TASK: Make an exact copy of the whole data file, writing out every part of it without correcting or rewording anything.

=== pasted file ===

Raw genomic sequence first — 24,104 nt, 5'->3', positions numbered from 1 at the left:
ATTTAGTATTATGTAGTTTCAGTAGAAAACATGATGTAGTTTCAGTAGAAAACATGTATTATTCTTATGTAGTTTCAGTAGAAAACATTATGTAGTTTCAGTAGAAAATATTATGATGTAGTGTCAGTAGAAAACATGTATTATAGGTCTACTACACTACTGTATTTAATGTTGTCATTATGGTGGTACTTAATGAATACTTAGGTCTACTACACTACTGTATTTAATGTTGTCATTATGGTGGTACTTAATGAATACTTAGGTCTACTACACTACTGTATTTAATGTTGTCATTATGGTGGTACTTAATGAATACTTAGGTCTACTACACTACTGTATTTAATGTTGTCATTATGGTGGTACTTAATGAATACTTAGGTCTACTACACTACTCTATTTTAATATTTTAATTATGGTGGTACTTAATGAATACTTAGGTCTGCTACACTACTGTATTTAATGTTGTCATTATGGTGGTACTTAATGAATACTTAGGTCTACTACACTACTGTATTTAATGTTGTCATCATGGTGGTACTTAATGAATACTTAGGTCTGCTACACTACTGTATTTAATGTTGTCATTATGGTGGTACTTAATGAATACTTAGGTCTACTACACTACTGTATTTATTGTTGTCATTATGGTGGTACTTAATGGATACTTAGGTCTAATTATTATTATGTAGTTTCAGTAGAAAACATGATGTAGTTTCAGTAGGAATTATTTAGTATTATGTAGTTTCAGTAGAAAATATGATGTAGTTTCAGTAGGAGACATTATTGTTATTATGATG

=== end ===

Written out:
Raw genomic sequence first — 24,104 nt, 5'->3', positions numbered from 1 at the left:
ATTTAGTATTATGTAGTTTCAGTAGAAAACATGATGTAGTTTCAGTAGAAAACATGTATTATTCTTATGTAGTTTCAGTAGAAAACATTATGTAGTTTCAGTAGAAAATATTATGATGTAGTGTCAGTAGAAAACATGTATTATAGGTCTACTACACTACTGTATTTAATGTTGTCATTATGGTGGTACTTAATGAATACTTAGGTCTACTACACTACTGTATTTAATGTTGTCATTATGGTGGTACTTAATGAATACTTAGGTCTACTACACTACTGTATTTAATGTTGTCATTATGGTGGTACTTAATGAATACTTAGGTCTACTACACTACTGTATTTAATGTTGTCATTATGGTGGTACTTAATGAATACTTAGGTCTACTACACTACTCTATTTTAATATTTTAATTATGGTGGTACTTAATGAATACTTAGGTCTGCTACACTACTGTATTTAATGTTGTCATTATGGTGGTACTTAATGAATACTTAGGTCTACTACACTACTGTATTTAATGTTGTCATCATGGTGGTACTTAATGAATACTTAGGTCTGCTACACTACTGTATTTAATGTTGTCATTATGGTGGTACTTAATGAATACTTAGGTCTACTACACTACTGTATTTATTGTTGTCATTATGGTGGTACTTAATGGATACTTAGGTCTAATTATTATTATGTAGTTTCAGTAGAAAACATGATGTAGTTTCAGTAGGAATTATTTAGTATTATGTAGTTTCAGTAGAAAATATGATGTAGTTTCAGTAGGAGACATTATTGTTATTATGATG